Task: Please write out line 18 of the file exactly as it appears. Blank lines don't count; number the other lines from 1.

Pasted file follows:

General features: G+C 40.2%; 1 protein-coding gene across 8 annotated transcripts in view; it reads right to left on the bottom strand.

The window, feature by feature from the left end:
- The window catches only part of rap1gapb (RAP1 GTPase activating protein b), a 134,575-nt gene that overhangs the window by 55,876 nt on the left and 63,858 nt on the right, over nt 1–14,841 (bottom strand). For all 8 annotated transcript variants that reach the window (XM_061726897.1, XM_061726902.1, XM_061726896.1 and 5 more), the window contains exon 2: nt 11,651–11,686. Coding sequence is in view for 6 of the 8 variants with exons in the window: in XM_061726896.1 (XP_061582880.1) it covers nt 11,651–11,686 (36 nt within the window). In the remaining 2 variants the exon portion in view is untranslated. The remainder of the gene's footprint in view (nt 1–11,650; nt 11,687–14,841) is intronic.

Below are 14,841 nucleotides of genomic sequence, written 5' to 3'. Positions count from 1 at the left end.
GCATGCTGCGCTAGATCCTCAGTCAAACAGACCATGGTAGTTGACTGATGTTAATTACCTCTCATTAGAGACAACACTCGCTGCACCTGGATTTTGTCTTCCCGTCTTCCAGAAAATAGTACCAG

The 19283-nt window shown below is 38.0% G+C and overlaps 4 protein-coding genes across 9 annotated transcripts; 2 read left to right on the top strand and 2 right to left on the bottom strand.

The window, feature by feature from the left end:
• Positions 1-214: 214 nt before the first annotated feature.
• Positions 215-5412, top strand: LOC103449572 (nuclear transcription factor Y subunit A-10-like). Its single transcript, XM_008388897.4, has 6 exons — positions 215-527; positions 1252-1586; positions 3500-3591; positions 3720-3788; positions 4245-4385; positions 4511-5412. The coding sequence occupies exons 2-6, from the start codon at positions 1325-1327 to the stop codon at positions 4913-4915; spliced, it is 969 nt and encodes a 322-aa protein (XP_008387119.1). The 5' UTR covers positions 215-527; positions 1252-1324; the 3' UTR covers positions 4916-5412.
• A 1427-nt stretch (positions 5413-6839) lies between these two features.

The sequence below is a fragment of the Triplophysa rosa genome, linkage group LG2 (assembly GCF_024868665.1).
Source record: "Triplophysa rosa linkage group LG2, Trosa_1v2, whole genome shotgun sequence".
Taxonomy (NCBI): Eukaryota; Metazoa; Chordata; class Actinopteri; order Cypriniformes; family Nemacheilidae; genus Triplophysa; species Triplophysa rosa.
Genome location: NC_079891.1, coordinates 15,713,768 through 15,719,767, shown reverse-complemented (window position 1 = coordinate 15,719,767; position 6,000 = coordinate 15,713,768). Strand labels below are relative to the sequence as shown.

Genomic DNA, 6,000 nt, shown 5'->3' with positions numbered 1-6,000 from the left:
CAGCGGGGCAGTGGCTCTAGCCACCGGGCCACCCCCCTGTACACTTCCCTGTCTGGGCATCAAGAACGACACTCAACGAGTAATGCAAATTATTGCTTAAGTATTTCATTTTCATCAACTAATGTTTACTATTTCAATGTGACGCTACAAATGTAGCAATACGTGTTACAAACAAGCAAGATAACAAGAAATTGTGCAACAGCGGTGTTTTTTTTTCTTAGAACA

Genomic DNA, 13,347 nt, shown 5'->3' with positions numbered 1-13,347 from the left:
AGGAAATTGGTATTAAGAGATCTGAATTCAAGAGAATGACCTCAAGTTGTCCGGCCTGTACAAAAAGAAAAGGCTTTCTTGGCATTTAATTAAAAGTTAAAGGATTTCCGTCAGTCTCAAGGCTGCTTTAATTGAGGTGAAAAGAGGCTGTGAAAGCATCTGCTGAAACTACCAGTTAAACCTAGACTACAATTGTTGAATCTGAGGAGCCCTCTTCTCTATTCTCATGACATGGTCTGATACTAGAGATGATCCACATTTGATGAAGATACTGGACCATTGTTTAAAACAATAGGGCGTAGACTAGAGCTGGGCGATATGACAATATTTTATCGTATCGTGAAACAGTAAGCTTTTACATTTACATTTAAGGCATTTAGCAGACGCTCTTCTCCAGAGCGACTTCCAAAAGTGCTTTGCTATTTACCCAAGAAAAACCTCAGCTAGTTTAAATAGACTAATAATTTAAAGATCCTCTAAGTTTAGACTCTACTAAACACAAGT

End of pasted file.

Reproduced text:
AGGAAATTGGTATTAAGAGATCTGAATTCAAGAGAATGACCTCAAGTTGTCCGGCCTGTACAAAAAGAAAAGGCTTTCTTGGCATTTAATTAAAAGTTAAAGGATTTCCGTCAGTCTCAAGGCTGCTTTAATTGAGGTGAAAAGAGGCTGTGAAAGCATCTGCTGAAACTACCAGTTAAACCTAGACTACAATTGTTGAATCTGAGGAGCCCTCTTCTCTATTCTCATGACATGGTCTGATACTAGAGATGATCCACATTTGATGAAGATACTGGACCATTGTTTAAAACAATAGGGCGTAGACTAGAGCTGGGCGATATGACAATATTTTATCGTATCGTGAAACAGTAAGCTTTTACATTTACATTTAAGGCATTTAGCAGACGCTCTTCTCCAGAGCGACTTCCAAAAGTGCTTTGCTATTTACCCAAGAAAAACCTCAGCTAGTTTAAATAGACTAATAATTTAAAGATCCTCTAAGTTTAGACTCTACTAAACACAAGT